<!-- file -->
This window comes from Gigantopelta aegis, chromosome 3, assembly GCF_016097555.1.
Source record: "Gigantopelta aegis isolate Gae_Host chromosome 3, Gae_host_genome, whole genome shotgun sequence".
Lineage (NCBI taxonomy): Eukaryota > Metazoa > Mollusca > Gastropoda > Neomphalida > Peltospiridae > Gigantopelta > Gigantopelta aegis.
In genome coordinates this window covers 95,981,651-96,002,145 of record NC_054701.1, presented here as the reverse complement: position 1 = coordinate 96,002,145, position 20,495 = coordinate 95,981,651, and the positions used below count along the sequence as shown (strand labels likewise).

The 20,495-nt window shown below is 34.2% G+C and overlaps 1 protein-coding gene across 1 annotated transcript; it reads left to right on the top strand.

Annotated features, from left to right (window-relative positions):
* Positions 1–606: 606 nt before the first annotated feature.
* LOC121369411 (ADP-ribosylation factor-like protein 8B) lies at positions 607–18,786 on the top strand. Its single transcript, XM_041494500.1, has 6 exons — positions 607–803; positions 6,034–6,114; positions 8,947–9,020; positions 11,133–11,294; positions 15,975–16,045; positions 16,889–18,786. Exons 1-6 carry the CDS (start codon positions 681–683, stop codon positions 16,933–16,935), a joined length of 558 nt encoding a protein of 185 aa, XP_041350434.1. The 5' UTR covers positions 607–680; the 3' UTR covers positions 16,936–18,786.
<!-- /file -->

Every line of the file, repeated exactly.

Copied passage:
This window comes from Gigantopelta aegis, chromosome 3, assembly GCF_016097555.1.
Source record: "Gigantopelta aegis isolate Gae_Host chromosome 3, Gae_host_genome, whole genome shotgun sequence".
Lineage (NCBI taxonomy): Eukaryota > Metazoa > Mollusca > Gastropoda > Neomphalida > Peltospiridae > Gigantopelta > Gigantopelta aegis.
In genome coordinates this window covers 95,981,651-96,002,145 of record NC_054701.1, presented here as the reverse complement: position 1 = coordinate 96,002,145, position 20,495 = coordinate 95,981,651, and the positions used below count along the sequence as shown (strand labels likewise).

The 20,495-nt window shown below is 34.2% G+C and overlaps 1 protein-coding gene across 1 annotated transcript; it reads left to right on the top strand.

Annotated features, from left to right (window-relative positions):
* Positions 1–606: 606 nt before the first annotated feature.
* LOC121369411 (ADP-ribosylation factor-like protein 8B) lies at positions 607–18,786 on the top strand. Its single transcript, XM_041494500.1, has 6 exons — positions 607–803; positions 6,034–6,114; positions 8,947–9,020; positions 11,133–11,294; positions 15,975–16,045; positions 16,889–18,786. Exons 1-6 carry the CDS (start codon positions 681–683, stop codon positions 16,933–16,935), a joined length of 558 nt encoding a protein of 185 aa, XP_041350434.1. The 5' UTR covers positions 607–680; the 3' UTR covers positions 16,936–18,786.